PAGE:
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‘Effectiveness is fundamentally about making money for clients’

Adam&eveDDB CSO Martin Beverley and head of planning Will Grundy discuss what it means to have a strong culture of planning and effectiveness

By conor nichols

No argument: it’s been a pretty impressive awards year for adam&eveDDB. The agency was D&AD’s Agency of the year and the most-decorated UK creative agency at Cannes Lions.

But we’re not here to talk about creativity. This is about effectiveness - though of course we all know that the most creative ads are usually the most effective.

Last week, a&eDDB picked up a Gold at the 2023 Effie Awards UK for its CALM (Campaign Against Living Miserably) 'Last Photo' campaign. The agency has also cemented itself as a planning powerhouse by attaining the Stephen King Strategy Agency of the year for the fourth year in a row at the APG Awards - something no other advertising agency has ever achieved.

Its undeniably powerful work for CALM (Campaign Against Living Miserably) - which was based on the insight that suicidal behaviour does not always appear to be suicidal - won adam&eveDDB gold at the APG Awards. One Silver, three Bronze and one ‘Long Term Thinking Bronze’ were also awarded for a host of campaigns including ‘Sales Go Wacko for Schmackos’, ‘Tackling the biggest anomaly in football’ for EA Sports FIFA, ‘Seeing Red’ for Hey Girls, ‘#WeThe15’ for the International Paralympic Committee, and ‘Skittles + Pride’.

So what makes adam&eveDD’s planning department so distinguished? We talk to chief strategy officer Martin Beverley and head of planning Will Grundy to explore their effectiveness culture.

Creative Salon: What contributed to adam&eveDDB's landmark APG Agency of the Year win?

Martin Beverley: The main reason for the continued success is that we are lucky to have brilliant talent, putting their brilliant minds to some brilliant brands and businesses. We look around our planning department and feel fortunate that we get to work with them every day. In meetings I often think: “This lot are really bloody clever.” They care a lot about what they do and our job is to create the right conditions for them to do their job. We like it to feel collegiate, where everyone can learn from each other.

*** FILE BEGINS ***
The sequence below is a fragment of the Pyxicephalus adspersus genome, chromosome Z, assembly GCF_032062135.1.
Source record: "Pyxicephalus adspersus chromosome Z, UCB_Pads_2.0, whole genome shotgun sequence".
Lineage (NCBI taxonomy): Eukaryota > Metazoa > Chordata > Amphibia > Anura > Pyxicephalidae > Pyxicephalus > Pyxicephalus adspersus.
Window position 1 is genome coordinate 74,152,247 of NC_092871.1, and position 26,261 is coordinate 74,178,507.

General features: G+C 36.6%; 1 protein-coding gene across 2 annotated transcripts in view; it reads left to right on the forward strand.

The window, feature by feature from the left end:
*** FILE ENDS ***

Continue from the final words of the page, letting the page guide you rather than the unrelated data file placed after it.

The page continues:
All of that might sound soft, but we are hard on standards. We want people to do the best work of their careers and be proud of their output. We take some of the award shows, like APG and IPA seriously, because we believe it’s an outcome of doing the best work in the business.

Will Grundy: We believe that the work is only as good as what you're able to prove. The APG and IPA awards give us an opportunity to not only demonstrate the brilliance of the thinking but also genuinely prove that it worked and that it impacted our clients’ businesses and their consumers - and culture as well when appropriate. While we do have a healthily toxic relationship with competition we also genuinely believe that it's a key part of our job to prove to clients that the work works. I think one of the reasons why we've won the APG Agency of the Year award four times is because the more we prove it, the more we can do the type of work that we're proud of. And the more work we do that we're proud of, the more we can win all of those wonderful awards as well. So it's a bit of a virtuous circle.

What work are you most proud of in terms of the strategy that has gone into campaigns?

Grundy: Personally, I'm most proud of the work that we've done for CALM. I have a very personal relationship with CALM as an organisation outside of work - I sit on their non-exec trustee board - but professionally, the work has all the ingredients of a brilliant, brilliant adam&eveDDB campaign. There's an amazing, deep human insight at the heart of it in terms of what suicidal does and doesn't look like. And the work has been executed with such care, craft and bravery in terms of the shape of the campaign. Because of this it stood out and punched well above the weight of similar campaigns in the charity sector and campaigns in general.